I got these 2 artillery badges with these two sets of medals today (uncle & nephew set ) , my question is , what's the difference in the two ?( What's the smaller middle one for) why no crown or scrolls?
  16. 4 points
    Here is plate 40 from the book Military Badge Collecting by John Gaylor third Edition published 1983. Row B from left to right George V, Edward VIII, George VI, Elizabeth II badges for the Royal Horse Artillery. The first two in w/m believed to have been worn in the foreign-service helmet and were produced under regimental arrangements. In 1948 an official George VI pattern appeared in brass and also in w/m as did its Elizabeth II successor in 1954, these last two were worn in the beret. Yes the Territorial Warwickshire and the West Riding RHA had their own badge, as did the First Hampshire RGA Volunteers the Third Middlesex RGA Volunteers and the Fifth London RFA Brigade.
  17. 4 points
    Here are two badges I have. 1st - A Territorial Warwickshire Royal Horse Artillery brass with 3 lugs/loops fitting. 2nd - A Honourable Artillery Company brass with slider fitting. And a page of other Volunteers and Territorials badges all have the basic gun design.
  18. 4 points
    I can't imagine copies of R.A. badges, they are not rare. Some badges still have a bright finish to the rear, as they were manufactured with a protective coating. The badge could be any date up till 1953. The badge may have not belonged to the group originally, somebody may have bought it extra to complete a set.
  19. 4 points
    I have doubts about it's authenticity, it looks very bright on the back compared to the front , but I ain't too bothered as all the badges came as a free bonus with the 2 sets of medals
  20. 4 points
    Good morning together, I am new here in this forum,want to regard all collectors here ! Sorry for my Bad english, i come from germany! ! I want to Show You this helmet, bought here in germany from private. Thanks for meanings and Identifikation! Best regards armin
  21. 4 points
    The colour is fine looks to be the factory green finish, you can buy second hand original liners on line as long as it is for the MkII helmet. Or there are new reproduction liners also on line for sale. I would leave the chin strap that is original, it's up to you what you want to do with the helmet shell, it would have had an original BMB liner dated the same as the shell, but I've seen BMB helmets with other maker liners in them, so it would not matter if you were to put an other makers liner in it as long as it's the same date as the shell.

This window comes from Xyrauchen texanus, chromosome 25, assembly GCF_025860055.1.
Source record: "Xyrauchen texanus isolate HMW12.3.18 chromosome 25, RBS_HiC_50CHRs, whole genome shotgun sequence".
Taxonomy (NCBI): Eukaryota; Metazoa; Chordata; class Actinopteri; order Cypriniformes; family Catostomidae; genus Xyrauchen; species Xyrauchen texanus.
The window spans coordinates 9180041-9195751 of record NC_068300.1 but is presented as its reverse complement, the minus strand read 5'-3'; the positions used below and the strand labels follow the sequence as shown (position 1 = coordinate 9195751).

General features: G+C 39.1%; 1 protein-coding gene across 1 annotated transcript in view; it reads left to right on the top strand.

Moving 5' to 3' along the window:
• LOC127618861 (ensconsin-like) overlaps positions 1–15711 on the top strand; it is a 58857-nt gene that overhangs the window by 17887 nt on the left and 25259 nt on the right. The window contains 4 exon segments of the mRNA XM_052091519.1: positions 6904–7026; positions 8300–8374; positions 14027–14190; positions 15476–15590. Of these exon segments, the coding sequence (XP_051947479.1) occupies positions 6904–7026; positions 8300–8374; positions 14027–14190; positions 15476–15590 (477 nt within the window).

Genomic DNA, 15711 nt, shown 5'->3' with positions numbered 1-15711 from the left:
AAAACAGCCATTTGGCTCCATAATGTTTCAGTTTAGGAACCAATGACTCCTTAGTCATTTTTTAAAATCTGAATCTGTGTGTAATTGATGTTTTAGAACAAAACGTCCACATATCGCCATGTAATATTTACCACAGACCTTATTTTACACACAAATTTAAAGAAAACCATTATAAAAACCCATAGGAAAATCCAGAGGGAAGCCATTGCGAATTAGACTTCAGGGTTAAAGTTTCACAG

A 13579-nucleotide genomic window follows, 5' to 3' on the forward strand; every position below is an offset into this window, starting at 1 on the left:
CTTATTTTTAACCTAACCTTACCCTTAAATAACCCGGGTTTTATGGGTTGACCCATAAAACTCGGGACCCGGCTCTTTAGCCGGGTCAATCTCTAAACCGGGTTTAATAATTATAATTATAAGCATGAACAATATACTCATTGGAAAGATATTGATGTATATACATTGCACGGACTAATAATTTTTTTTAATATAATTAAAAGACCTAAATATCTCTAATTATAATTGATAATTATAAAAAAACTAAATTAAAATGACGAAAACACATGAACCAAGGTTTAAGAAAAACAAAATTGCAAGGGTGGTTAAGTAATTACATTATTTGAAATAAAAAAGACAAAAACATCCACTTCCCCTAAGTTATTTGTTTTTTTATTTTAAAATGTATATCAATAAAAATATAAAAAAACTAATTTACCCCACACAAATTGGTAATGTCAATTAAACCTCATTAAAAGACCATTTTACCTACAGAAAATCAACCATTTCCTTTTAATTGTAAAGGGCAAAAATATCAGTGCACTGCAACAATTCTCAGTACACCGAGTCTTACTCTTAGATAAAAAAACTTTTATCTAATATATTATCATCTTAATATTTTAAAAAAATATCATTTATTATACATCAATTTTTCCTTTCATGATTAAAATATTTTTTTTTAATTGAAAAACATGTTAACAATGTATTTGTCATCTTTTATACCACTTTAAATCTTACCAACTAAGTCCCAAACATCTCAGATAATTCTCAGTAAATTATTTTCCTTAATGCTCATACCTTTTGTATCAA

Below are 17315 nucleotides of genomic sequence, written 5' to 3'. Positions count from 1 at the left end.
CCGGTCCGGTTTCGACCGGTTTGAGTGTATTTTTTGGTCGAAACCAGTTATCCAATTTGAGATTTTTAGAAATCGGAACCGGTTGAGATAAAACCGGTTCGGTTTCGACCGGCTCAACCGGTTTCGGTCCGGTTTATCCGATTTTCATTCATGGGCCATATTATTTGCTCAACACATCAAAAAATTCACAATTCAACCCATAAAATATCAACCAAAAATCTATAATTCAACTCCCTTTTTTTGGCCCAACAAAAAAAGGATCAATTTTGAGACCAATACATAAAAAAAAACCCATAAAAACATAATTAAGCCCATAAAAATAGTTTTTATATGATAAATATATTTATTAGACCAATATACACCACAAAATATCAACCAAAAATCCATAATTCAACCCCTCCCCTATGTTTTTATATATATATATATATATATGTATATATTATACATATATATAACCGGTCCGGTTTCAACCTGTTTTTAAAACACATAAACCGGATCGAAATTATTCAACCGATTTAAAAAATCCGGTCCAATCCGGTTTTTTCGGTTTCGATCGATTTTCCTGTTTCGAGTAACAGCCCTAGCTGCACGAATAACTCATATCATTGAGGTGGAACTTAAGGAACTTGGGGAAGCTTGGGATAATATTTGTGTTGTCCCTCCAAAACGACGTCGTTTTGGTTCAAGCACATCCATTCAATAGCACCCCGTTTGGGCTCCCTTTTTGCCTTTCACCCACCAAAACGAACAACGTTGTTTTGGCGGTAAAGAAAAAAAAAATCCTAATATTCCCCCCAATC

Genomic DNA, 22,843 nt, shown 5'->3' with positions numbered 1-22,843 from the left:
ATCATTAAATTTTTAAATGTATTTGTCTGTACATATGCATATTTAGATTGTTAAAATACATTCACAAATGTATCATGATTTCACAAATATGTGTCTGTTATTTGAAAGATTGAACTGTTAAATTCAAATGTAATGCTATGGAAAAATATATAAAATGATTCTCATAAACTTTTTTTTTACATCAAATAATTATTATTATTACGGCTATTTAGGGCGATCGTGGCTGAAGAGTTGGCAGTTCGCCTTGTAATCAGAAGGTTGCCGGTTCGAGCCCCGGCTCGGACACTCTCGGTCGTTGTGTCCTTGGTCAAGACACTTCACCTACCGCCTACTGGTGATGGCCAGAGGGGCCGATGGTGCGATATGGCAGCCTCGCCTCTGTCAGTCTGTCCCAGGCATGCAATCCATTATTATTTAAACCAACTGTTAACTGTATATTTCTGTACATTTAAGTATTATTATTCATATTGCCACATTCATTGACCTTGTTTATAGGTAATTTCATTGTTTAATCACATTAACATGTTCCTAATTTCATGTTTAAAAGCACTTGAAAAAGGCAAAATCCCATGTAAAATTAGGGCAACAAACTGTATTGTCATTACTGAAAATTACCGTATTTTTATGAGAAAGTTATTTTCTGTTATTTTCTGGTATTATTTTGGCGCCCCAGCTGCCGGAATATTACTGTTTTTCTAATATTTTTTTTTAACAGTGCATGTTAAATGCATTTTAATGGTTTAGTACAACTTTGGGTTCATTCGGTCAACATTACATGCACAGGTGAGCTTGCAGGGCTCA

22. 4 points
    Welcome to the forum Gijs, yes the helmet shell is British made by Briggs Motor Bodies of Dagenham the R48 is the batch number of steel used to make the shell. The chin strap is the later MKIII chin strap and started to be used around this time. Below is an example of a Dutch post war stamp mark, they did not have any makers marks on the inside of the helmet shells.
  23. 4 points
    Here is a British made helmet from the same period, look at the rim joint how clean the joint is put together, now take a look at the rim joints on the American helmet they look very crudely overlapped. I would say the paintwork on your helmet is original.
  24. 4 points
    I have had a good look at your helmet again and managed to find another one to compare, This is an American made helmet, see photo's below.
  25. 4 points
    Thank you for that feedback! What are the chances that the Big Red One emblem is original? If it’s a British helmet, could it be one provided to the Americans before American helmet production caught up?
  26. 4 points
    Welcome to the forum, the helmet looks British made and dates from 1916/17 period, it may have had a donut ring but with out the liner to hold it in place it's gone missing. The asbestos pad is quite safe it is only the thickness of thick paper, my only doubt is the chin strap mounts they are riveted the British used split pins. to attach them. It may have been refurbished by the Americans during the 1930s and had new mounts added which they did to both British and American Helmets, if you can find a makers mark you will know for sure. Not sure why there's a hole in the rim of a WW1 helmet this normally means it's milder steel used and not for combat use.
  27. 4 points